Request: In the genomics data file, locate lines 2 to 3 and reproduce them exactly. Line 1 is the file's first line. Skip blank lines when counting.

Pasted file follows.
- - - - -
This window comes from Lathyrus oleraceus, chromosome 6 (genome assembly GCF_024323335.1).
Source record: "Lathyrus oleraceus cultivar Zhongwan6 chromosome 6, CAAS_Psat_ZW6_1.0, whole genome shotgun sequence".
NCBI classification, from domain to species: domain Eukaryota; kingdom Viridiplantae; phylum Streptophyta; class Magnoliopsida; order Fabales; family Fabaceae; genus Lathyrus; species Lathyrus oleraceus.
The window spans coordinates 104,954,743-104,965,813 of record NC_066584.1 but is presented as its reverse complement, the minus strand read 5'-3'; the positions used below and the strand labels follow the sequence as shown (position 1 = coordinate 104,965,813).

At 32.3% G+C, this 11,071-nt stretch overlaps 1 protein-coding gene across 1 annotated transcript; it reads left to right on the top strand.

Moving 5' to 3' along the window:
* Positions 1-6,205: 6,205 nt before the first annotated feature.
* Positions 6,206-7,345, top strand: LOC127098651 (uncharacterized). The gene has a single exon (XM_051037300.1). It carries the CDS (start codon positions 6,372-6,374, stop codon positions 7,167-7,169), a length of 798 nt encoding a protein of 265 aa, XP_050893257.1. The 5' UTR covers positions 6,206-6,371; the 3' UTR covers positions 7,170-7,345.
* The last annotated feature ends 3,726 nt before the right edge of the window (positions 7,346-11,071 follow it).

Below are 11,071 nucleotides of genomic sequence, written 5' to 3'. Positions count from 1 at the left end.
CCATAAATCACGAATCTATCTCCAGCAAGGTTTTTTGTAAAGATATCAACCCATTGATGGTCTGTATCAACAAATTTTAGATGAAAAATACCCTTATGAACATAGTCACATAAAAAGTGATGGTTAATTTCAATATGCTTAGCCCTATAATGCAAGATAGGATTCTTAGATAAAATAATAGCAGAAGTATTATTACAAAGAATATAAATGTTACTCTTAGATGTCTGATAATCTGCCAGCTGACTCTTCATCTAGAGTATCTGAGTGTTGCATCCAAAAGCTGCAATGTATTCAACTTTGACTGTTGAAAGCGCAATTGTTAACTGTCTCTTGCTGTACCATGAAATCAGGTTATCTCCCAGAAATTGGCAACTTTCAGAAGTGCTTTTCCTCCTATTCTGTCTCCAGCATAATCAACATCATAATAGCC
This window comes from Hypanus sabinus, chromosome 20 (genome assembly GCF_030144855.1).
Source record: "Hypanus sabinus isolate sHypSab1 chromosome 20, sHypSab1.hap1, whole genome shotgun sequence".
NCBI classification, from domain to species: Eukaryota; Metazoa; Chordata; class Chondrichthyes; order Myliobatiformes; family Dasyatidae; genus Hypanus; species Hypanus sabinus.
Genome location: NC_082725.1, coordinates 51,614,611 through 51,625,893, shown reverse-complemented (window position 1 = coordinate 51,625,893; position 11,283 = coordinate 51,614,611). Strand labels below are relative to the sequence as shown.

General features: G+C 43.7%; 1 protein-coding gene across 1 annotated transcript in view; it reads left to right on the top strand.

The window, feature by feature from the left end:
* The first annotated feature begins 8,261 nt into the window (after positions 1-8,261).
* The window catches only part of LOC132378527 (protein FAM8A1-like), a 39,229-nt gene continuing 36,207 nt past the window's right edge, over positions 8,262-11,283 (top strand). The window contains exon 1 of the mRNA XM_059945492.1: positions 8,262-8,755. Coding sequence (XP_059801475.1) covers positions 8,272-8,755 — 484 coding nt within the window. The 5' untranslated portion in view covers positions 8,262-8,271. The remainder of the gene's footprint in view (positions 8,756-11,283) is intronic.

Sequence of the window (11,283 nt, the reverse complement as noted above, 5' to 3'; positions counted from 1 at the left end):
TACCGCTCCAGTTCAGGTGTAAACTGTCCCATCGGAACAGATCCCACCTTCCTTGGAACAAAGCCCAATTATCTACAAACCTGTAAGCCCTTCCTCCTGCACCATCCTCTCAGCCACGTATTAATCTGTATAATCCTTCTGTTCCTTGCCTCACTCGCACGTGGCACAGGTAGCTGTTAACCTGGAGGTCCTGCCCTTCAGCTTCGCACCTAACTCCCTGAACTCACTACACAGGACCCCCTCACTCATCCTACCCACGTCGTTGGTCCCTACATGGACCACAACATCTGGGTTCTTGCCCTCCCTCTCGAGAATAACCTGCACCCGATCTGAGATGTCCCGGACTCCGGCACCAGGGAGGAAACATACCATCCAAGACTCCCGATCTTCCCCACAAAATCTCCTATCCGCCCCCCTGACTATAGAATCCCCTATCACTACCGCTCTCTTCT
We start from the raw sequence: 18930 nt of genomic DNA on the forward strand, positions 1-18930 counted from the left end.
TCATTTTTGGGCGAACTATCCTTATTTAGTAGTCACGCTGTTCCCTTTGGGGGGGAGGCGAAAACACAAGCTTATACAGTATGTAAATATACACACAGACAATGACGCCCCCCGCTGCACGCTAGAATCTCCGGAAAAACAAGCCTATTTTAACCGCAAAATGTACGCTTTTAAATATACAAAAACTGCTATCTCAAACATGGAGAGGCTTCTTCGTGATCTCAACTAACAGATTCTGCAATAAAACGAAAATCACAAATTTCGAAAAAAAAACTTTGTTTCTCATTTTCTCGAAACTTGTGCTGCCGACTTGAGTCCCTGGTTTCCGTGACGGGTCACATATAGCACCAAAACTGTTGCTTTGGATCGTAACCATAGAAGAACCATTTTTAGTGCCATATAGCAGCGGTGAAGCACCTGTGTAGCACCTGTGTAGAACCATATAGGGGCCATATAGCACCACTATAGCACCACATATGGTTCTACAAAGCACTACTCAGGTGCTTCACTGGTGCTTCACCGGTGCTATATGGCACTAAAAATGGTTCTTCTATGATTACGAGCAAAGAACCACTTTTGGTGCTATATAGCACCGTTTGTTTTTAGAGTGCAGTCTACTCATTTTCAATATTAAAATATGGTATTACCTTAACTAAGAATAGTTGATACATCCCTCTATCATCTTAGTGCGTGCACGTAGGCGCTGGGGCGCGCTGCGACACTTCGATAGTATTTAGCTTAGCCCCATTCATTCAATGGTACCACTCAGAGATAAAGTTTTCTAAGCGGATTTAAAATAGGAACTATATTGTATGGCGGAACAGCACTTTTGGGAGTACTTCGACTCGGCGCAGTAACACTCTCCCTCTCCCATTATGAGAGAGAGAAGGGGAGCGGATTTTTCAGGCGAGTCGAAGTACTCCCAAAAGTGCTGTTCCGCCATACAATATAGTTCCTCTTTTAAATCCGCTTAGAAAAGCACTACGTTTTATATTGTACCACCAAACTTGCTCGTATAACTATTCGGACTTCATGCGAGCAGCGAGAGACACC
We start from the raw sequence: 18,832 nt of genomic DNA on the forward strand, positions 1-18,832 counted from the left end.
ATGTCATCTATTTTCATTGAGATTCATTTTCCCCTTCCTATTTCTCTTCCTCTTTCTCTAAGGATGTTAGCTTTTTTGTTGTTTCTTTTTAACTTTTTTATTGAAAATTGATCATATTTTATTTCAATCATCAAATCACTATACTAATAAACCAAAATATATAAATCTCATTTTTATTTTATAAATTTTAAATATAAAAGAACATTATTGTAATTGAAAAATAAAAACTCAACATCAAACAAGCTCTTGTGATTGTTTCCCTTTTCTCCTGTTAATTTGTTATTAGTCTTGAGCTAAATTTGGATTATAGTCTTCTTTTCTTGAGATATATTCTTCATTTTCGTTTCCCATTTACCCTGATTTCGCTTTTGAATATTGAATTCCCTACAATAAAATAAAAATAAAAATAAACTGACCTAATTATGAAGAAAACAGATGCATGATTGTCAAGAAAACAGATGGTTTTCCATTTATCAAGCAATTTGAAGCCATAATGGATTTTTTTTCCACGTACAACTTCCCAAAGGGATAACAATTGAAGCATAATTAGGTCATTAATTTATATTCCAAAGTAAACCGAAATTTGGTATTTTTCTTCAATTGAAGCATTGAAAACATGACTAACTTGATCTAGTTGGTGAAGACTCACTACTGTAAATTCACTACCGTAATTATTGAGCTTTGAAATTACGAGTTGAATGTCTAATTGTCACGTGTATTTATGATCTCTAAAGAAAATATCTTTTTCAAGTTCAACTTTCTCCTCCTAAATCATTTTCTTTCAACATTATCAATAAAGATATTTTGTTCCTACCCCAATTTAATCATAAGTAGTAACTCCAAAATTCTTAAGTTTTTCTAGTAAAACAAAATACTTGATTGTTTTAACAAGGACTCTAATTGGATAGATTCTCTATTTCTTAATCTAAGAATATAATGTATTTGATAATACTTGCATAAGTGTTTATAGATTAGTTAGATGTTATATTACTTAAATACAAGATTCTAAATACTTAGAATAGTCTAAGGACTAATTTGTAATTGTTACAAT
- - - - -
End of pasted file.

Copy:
Source record: "Lathyrus oleraceus cultivar Zhongwan6 chromosome 6, CAAS_Psat_ZW6_1.0, whole genome shotgun sequence".
NCBI classification, from domain to species: domain Eukaryota; kingdom Viridiplantae; phylum Streptophyta; class Magnoliopsida; order Fabales; family Fabaceae; genus Lathyrus; species Lathyrus oleraceus.